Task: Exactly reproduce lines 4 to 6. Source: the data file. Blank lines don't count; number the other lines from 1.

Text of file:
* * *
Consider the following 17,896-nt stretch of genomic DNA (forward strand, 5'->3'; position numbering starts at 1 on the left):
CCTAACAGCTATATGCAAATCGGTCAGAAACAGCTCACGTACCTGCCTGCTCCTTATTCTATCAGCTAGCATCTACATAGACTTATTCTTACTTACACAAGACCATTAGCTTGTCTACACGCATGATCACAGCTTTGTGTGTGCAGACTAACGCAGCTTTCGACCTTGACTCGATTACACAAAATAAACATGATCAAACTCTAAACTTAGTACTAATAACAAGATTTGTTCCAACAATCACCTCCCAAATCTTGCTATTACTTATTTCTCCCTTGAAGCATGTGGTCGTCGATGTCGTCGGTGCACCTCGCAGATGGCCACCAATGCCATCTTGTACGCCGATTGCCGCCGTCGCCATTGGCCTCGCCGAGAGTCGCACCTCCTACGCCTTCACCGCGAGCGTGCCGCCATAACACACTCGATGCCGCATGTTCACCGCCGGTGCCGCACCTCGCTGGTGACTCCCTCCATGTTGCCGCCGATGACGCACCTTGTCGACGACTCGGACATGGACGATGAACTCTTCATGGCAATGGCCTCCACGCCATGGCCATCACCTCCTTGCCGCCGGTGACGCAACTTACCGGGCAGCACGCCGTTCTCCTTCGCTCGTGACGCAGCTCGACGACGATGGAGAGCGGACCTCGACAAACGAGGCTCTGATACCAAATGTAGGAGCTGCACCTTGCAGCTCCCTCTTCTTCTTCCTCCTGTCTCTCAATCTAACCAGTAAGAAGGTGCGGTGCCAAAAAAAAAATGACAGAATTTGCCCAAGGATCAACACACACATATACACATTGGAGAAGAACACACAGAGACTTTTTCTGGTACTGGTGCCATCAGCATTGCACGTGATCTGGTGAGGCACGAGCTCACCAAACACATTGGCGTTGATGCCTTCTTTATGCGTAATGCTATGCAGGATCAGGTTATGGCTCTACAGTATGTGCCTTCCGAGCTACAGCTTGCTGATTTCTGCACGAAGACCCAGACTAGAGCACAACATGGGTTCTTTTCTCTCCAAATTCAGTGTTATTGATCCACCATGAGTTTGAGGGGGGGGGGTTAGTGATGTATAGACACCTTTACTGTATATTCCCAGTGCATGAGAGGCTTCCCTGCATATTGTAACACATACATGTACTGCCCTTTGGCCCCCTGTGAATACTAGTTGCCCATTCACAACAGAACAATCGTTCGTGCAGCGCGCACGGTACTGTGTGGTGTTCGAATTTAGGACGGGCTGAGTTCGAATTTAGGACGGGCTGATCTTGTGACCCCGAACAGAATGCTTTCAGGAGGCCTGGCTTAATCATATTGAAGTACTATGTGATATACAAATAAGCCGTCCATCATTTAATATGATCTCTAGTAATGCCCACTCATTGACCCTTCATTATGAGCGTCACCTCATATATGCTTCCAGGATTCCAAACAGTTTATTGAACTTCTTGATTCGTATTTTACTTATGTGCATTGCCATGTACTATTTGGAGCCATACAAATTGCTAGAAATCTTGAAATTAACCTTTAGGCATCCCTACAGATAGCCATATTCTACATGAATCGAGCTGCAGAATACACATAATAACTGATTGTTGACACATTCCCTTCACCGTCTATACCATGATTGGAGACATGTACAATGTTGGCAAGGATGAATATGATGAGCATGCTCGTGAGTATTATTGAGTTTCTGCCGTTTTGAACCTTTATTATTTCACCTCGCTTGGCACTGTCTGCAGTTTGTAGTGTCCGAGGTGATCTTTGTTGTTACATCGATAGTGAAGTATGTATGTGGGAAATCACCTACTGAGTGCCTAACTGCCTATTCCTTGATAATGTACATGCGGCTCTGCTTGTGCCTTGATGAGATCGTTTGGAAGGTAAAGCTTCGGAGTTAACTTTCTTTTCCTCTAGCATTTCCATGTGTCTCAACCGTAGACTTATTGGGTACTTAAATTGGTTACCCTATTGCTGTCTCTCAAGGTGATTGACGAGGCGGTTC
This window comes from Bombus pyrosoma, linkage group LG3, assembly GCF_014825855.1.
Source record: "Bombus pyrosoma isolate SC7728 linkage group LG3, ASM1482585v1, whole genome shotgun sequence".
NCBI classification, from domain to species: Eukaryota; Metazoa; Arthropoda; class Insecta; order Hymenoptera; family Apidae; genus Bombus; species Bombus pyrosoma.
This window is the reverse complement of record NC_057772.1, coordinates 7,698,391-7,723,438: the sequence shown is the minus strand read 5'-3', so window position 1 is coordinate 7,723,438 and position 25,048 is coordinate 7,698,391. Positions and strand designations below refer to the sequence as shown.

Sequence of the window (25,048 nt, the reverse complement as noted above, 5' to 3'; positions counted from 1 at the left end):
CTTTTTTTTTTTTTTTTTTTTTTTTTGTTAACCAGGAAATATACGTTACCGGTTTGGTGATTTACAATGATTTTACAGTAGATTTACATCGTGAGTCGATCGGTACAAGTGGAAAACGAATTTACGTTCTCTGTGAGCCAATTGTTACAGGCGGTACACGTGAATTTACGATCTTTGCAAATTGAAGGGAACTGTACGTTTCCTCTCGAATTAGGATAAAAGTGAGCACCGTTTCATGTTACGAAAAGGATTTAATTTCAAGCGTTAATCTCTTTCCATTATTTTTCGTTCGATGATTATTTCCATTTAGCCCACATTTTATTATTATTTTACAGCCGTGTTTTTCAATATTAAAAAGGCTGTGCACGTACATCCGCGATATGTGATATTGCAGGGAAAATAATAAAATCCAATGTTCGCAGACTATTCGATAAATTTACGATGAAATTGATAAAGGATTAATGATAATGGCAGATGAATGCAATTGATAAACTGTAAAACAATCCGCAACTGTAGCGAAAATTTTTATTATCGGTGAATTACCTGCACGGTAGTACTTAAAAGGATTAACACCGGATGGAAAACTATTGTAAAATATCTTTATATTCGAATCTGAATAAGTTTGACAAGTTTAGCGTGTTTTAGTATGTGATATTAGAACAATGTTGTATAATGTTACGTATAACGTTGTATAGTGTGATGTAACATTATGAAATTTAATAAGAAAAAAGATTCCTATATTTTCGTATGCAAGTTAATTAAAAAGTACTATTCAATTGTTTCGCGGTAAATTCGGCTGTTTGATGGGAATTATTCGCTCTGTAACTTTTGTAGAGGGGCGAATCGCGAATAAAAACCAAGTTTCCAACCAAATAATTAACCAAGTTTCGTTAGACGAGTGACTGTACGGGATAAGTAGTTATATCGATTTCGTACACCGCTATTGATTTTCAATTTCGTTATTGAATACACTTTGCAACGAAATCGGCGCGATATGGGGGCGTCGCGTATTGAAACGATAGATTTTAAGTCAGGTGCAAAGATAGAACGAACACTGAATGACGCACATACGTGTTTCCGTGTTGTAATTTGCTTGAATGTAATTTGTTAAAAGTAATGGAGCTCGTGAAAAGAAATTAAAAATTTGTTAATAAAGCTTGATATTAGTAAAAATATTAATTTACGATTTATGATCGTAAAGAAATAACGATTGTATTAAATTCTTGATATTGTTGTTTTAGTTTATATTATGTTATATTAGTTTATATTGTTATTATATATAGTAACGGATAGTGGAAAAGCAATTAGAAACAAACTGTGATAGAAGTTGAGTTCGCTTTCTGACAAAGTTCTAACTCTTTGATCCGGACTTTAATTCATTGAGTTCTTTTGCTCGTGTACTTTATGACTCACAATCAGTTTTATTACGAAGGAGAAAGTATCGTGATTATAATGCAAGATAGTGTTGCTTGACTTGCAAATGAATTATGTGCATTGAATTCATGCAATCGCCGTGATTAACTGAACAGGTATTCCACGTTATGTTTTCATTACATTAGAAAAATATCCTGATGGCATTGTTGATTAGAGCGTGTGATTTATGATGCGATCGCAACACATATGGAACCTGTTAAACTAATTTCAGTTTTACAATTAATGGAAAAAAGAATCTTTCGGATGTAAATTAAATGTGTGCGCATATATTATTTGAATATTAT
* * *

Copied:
Source record: "Bombus pyrosoma isolate SC7728 linkage group LG3, ASM1482585v1, whole genome shotgun sequence".
NCBI classification, from domain to species: Eukaryota; Metazoa; Arthropoda; class Insecta; order Hymenoptera; family Apidae; genus Bombus; species Bombus pyrosoma.
This window is the reverse complement of record NC_057772.1, coordinates 7,698,391-7,723,438: the sequence shown is the minus strand read 5'-3', so window position 1 is coordinate 7,723,438 and position 25,048 is coordinate 7,698,391. Positions and strand designations below refer to the sequence as shown.